The Thanksgiving project started in 2008 after they first published a postmortem of the holiday dinner they had created from magazine recipes. The menu included a dry-brined turkey from Martha Stewart Living, Brussels sprouts hash with caramelized shallots from Bon Appetit and roasted potatoes with figs from the New York Times — not technically a magazine, but close enough.
They published their recap in early December. The hitch in that strategy: “Readers would have preferred to see those ahead of time,” Patton said.
In 2009, the experimental meal shifted to late October and became a full-blown party for about 20, which the couple christened Fakesgiving. They borrowed the name from a friend who hosts a Thanksgiving eve meal.
Flash-forward to the menacingly cloudy Sunday before the arrival of megastorm (nee Hurricane) Sandy: Patton and Dunn found themselves scurrying down an Adams Morgan fire escape, past the dried special-effects blood from the previous night’s pre-Halloween revelries, to retrieve a turkey from the grill in their back yard.
Even before tasting the bird (Cook’s Illustrated), Patton, 33, and Dunn, 34, were pleased. Cooking the turkey outdoors freed up room in the oven to finish or reheat some of the other 18 items on the menu. “Yesterday was an eight-hour cooking day,” Dunn said.
It was a kind of orderly chaos. A printout of an Excel spreadsheet organizing the food and prep schedule hung on the refrigerator door, a short distance from the stove, where Patton’s mom, Brenda Lewis, stood over a pot of creamed greens (Martha Stewart Living).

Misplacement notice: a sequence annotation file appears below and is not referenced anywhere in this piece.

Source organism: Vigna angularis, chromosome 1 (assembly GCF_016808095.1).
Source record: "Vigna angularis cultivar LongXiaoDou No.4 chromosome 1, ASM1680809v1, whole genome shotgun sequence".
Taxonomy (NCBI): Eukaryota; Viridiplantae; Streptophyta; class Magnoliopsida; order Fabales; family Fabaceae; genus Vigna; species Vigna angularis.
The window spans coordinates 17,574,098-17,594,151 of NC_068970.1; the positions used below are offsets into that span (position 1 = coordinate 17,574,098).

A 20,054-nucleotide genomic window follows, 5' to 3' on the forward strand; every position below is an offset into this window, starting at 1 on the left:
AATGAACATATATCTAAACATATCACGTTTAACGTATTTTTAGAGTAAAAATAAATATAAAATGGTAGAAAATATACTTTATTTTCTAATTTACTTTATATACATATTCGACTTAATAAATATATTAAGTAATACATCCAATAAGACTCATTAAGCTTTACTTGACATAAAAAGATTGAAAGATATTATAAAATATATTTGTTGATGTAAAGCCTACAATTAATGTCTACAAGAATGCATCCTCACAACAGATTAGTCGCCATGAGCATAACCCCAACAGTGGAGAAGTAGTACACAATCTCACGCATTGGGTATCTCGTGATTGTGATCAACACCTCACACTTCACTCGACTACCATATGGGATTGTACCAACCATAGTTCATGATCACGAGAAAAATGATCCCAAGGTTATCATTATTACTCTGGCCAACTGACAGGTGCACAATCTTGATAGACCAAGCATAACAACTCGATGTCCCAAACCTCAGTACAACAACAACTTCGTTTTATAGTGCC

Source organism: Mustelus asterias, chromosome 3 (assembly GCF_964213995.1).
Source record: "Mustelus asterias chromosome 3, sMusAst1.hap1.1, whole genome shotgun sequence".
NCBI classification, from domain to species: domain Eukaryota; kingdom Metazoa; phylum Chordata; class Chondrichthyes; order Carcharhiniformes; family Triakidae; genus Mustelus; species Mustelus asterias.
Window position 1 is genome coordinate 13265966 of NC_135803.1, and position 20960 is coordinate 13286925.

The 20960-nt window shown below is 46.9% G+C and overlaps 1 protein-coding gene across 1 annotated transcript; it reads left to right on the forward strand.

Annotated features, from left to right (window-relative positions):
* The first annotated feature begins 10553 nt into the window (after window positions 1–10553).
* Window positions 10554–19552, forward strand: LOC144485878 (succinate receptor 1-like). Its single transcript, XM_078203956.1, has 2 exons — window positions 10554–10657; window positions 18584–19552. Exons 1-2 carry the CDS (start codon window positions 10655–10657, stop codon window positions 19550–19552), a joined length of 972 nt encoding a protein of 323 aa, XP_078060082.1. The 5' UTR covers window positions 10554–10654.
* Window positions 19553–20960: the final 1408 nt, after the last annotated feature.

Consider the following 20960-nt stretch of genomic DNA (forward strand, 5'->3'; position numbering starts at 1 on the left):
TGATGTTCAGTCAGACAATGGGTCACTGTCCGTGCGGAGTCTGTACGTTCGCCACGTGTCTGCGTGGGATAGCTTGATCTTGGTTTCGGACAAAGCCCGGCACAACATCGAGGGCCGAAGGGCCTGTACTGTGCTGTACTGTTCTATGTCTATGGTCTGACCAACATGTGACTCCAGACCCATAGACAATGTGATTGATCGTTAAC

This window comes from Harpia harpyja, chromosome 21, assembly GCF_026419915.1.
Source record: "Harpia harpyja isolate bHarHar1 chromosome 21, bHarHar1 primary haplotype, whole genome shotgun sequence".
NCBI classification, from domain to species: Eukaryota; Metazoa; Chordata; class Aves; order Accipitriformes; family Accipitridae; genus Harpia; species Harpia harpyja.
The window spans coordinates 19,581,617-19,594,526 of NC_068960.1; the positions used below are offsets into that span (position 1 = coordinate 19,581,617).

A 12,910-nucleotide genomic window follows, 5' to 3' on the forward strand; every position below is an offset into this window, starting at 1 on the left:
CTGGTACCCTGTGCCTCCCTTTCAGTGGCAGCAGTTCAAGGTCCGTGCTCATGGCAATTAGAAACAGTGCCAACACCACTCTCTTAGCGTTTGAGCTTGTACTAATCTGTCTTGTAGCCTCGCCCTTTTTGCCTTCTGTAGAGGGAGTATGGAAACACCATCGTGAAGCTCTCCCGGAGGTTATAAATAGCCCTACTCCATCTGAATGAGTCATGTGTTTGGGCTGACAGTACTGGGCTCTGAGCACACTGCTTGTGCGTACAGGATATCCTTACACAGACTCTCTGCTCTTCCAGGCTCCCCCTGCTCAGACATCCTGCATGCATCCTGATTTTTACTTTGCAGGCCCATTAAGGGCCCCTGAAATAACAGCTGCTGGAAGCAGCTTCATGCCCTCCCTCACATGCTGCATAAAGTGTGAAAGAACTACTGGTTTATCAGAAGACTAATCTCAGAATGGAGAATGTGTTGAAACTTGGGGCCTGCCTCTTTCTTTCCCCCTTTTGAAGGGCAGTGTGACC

“They are the impresarios,” said Lewis, a retired college administrator from Tullahoma, Tenn., “and we are the sous-chefs.”
Also assisting was Patton’s sister, Cassidy Papadopoulos, in from Annapolis with her husband, Dean. She took the lead making the paprika-spiced mayonnaise to accompany Patton and Dunn’s own fried Brussels sprouts — one of several dishes not from a food magazine.
Papadopoulos, who will host the family’s actual Thanksgiving at her house, had to make the dip five times to get it right. First, it was too hot in the kitchen for the mayonnaise to set. Then the olive oil flavor was too pronounced. So it continued. Still, most everything was going smoothly by late afternoon as guests started to trickle in to the couple’s airy apartment.
“They never seem flustered,” said two-time Fakesgiving guest Ryan Fitzpatrick of the District.
Not even when the introduction of wet Brussels sprouts into a Dutch oven caused hot oil to splatter up and onto Patton’s dress shirt. Lewis swooped in to attack the stain, further adding to her accomplishments, which included putting together the flower arrangements and ironing the linens for the three candlelit tables in the dining room.